(Bloomberg) -- The rout in Mexican financial markets has been nearly all-encompassing this month. Stocks, bonds, the peso — they’ve all cratered in the wake of landslide elections that investors fret will hand the leftist ruling party too much power.

And then there’s the debt of state-run oil giant Petroleos Mexicanos.

Not only are prices on the roughly $69 billion of bonds not plunging, some are actually ticking higher. The logic, as articulated by a handful of Pemex bond bulls, goes like this: President-elect Claudia Sheinbaum will have such a large mandate that she’ll be able to ram through legislation that transfers some of the debt to the government, shoring up the company’s fragile finances.

To some long-time Mexico watchers, it all seems like a bit of a stretch. Sheinbaum, they note, is not as obsessed with the company — and its role in society — as her predecessor, Andres Manuel Lopez Obrador. What’s more, the government would have to assume a big chunk of Pemex debt — as much as $50 billion, according to one estimate — for it to have a meaningful impact on the company’s finances.

Her administration will be busy dealing with its commitment to cut the budget deficit, said Jesus Carrillo, director of economic research at the Mexican Institute for Competitiveness.

“Right now would not be the right time for the Mexican state to do this swap and take over debt,” Carrillo said. “I don’t think this is going to happen soon.”

The irony, of course, is that Sheinbaum’s majority in Congress is fueling the selloff in the rest of Mexican markets. Investors worry that the Morena Party will use its advantage to pass policies that AMLO has long clamored for, such as changing the way judges are selected. 

The peso has lost roughly 9% of its value against the dollar since the election, in the worst performance among any currency tracked by Bloomberg. Stocks are off 4%. 

A Pemex representative didn’t reply to messages seeking comment.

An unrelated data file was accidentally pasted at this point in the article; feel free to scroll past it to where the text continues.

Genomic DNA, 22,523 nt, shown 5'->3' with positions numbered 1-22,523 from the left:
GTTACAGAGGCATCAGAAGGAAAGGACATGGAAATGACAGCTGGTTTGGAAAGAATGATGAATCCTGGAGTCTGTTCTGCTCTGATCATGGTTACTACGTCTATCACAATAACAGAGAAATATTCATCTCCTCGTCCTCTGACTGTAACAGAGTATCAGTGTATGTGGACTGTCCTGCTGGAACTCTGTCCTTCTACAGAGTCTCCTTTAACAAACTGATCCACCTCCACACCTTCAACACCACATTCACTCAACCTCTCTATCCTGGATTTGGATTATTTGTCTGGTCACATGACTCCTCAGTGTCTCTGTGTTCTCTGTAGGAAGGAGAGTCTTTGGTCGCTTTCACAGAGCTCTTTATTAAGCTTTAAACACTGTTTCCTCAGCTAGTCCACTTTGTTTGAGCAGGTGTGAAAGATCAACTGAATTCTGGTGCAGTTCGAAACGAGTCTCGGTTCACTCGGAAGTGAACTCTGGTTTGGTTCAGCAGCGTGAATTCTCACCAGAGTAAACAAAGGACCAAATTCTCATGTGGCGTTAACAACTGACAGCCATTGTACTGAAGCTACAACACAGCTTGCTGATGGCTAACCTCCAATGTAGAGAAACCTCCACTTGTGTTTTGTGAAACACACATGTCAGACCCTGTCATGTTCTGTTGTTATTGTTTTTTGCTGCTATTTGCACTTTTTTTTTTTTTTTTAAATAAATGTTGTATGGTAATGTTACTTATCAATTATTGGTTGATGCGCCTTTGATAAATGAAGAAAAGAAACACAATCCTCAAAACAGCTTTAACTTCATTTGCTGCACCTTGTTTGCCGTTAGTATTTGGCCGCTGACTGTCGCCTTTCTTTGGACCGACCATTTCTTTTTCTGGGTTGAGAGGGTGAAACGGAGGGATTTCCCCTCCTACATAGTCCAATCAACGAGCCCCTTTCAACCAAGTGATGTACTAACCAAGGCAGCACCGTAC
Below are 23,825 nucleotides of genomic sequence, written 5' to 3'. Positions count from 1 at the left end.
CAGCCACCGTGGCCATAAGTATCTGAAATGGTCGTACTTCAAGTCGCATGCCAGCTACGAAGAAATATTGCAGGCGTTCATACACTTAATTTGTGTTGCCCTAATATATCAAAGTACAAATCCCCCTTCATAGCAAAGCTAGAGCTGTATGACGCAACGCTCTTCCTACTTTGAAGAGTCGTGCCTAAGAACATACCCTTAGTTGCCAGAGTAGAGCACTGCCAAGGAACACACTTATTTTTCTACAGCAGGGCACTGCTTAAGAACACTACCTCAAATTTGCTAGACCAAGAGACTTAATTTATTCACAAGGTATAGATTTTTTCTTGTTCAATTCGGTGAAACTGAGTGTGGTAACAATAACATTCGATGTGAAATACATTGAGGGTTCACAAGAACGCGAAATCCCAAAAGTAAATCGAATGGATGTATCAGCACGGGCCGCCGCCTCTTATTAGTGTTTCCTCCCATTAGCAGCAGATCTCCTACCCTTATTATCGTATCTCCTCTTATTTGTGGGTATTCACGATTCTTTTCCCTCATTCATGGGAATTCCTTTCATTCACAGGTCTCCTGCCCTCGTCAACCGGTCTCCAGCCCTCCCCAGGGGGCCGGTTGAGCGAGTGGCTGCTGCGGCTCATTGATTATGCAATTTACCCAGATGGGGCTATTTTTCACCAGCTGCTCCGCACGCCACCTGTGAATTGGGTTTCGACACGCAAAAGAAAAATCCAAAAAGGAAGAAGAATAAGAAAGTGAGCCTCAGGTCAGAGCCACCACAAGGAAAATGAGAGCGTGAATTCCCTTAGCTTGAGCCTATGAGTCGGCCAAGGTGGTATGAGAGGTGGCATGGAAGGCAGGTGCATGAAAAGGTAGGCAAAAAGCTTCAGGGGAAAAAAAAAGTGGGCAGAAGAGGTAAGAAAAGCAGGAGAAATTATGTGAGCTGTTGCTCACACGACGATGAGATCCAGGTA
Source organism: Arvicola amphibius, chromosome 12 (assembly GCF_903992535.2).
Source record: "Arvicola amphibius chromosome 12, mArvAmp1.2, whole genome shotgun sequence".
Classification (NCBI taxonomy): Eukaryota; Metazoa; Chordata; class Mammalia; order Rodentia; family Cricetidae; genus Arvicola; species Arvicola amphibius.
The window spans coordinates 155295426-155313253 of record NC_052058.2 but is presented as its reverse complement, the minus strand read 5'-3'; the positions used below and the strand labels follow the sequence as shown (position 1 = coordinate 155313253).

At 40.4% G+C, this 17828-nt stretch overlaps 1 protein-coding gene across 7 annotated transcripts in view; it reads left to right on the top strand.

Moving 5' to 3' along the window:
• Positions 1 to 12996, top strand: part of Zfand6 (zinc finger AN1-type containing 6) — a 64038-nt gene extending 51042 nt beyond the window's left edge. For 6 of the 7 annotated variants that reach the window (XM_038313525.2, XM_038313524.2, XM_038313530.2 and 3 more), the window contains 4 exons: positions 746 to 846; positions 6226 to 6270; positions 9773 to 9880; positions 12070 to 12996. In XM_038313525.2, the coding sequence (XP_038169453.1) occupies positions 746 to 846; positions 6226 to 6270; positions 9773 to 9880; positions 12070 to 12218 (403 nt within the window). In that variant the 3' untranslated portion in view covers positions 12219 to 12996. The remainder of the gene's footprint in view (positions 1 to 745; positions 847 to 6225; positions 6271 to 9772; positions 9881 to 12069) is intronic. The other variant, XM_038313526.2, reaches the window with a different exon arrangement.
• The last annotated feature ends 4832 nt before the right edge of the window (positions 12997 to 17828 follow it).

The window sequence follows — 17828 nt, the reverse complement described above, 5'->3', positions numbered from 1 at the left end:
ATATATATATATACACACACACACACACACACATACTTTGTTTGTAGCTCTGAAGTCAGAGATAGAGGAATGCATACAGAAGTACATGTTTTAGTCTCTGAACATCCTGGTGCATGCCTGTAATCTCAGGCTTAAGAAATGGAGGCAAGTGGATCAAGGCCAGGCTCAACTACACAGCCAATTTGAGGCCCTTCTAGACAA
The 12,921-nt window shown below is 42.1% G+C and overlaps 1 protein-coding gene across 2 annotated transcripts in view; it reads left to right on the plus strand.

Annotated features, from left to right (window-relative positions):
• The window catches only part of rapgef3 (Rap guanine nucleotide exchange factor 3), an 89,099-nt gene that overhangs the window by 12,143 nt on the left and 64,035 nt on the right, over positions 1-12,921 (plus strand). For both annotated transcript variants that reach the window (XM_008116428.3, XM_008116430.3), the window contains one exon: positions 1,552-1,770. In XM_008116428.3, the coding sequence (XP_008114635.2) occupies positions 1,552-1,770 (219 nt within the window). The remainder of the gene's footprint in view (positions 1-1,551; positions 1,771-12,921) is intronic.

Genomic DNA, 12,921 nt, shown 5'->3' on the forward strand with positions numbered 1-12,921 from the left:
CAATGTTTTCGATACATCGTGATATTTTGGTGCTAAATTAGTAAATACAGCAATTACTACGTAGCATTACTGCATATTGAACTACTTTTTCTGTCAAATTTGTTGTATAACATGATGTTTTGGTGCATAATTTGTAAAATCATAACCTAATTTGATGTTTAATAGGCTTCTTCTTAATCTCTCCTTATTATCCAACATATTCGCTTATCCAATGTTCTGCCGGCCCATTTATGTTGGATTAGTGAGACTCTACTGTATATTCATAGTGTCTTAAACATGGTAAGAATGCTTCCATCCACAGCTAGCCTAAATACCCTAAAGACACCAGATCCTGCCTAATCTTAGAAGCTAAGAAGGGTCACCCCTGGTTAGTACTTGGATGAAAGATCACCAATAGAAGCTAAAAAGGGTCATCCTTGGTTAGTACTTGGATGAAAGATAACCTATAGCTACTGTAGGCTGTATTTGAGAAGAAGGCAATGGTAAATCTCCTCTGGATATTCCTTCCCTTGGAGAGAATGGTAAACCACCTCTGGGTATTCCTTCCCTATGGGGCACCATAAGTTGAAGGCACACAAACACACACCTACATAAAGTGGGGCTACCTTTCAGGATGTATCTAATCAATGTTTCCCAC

Pemex, one of the most heavily traded emerging-market corporate credits, has been an outlier amid the selloff. As the prices inch up, the yield over similarly dated government notes fell to its lowest level in at least two years. 

“There’s more room for Pemex spreads to keep tightening,” said Christine Reed, a portfolio manager at Ninety One. Having a majority “can lead the government to be able to achieve a more material change in Pemex.” 

It’s an investment case being pushed by money managers at Van Eck Associates and Ashmore as well. Investors will now shift their focus to the Sheinbaum administration’s picks for the main jobs at the state-controlled driller.  

“Pemex became more interesting rather than less interesting,” said Gustavo Medeiros, head of research at Ashmore in London. If Sheinbaum “actually manages to bring serious technocrats to manage Pemex, that could be a game changer and reduce a lot of the risk.”

Even if the government doesn’t immediately move to address Pemex’s debt woes, money managers see value because a capital allocation to the company is already included in the 2024 budget. Strategists at Goldman Sachs & Co. cited that when reiterating their recommendation to buy short-dated bonds. 

Sheinbaum, who was tight-lipped about her plans for Pemex on the campaign trail, has since made statements in which she reaffirmed her vow to prioritize the state-run firm. Her finance minister — Rogelio Ramirez de la O — told investors this week they would take advantage of the congressional support to “optimize the good use of public resources.”

Pemex is the world’s most-indebted oil company with more than $100 billion in obligations. Reducing its interest burden — which includes $6.3 billion in maturities this year alone — would require the government to absorb about half the company’s debt, according to Citigroup strategists including Donato Guarino.

Though the current administration has repeatedly injected money into the company and significantly reduced its profit-sharing tax, bond investors view those fixes as temporary for a company that’s plagued with other problems, such as shrinking crude output, aging facilities and a string of deadly accidents. 

The repeated accidents — including one that set the ocean on fire — made the bonds uninvestable for some funds with ESG mandates. Since Pemex was cut to junk by rating firms, investors who are only allowed to hold higher-quality credits had to ditch the credit. 

Carlos Carranza, a portfolio manager at Allianz Global Investors in London, sees no short-term fix for a company of Pemex’s size.  

“It’s almost like fixing the macro imbalances of a country,” he said. “I don’t think this is going to happen overnight.”

--With assistance from Scott Squires.

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